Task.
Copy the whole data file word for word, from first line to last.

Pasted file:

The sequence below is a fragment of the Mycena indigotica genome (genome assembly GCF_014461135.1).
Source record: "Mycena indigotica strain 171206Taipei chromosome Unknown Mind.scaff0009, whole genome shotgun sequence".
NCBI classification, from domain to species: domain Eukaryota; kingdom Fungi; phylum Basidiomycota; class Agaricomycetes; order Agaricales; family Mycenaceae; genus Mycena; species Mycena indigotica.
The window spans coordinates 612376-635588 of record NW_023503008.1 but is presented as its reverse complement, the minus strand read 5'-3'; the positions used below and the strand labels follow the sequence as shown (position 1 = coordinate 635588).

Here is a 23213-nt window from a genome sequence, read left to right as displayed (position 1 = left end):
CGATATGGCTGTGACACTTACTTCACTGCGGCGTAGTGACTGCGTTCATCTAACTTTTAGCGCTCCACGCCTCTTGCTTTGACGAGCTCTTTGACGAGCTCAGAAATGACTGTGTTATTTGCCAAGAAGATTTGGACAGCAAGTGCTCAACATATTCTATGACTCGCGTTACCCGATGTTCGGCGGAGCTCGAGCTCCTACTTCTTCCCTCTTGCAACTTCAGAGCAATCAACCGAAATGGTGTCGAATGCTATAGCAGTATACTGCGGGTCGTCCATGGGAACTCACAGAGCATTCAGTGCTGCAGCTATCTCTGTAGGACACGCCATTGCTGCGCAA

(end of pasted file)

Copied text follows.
The sequence below is a fragment of the Mycena indigotica genome (genome assembly GCF_014461135.1).
Source record: "Mycena indigotica strain 171206Taipei chromosome Unknown Mind.scaff0009, whole genome shotgun sequence".
NCBI classification, from domain to species: domain Eukaryota; kingdom Fungi; phylum Basidiomycota; class Agaricomycetes; order Agaricales; family Mycenaceae; genus Mycena; species Mycena indigotica.
The window spans coordinates 612376-635588 of record NW_023503008.1 but is presented as its reverse complement, the minus strand read 5'-3'; the positions used below and the strand labels follow the sequence as shown (position 1 = coordinate 635588).

Here is a 23213-nt window from a genome sequence, read left to right as displayed (position 1 = left end):
CGATATGGCTGTGACACTTACTTCACTGCGGCGTAGTGACTGCGTTCATCTAACTTTTAGCGCTCCACGCCTCTTGCTTTGACGAGCTCTTTGACGAGCTCAGAAATGACTGTGTTATTTGCCAAGAAGATTTGGACAGCAAGTGCTCAACATATTCTATGACTCGCGTTACCCGATGTTCGGCGGAGCTCGAGCTCCTACTTCTTCCCTCTTGCAACTTCAGAGCAATCAACCGAAATGGTGTCGAATGCTATAGCAGTATACTGCGGGTCGTCCATGGGAACTCACAGAGCATTCAGTGCTGCAGCTATCTCTGTAGGACACGCCATTGCTGCGCAA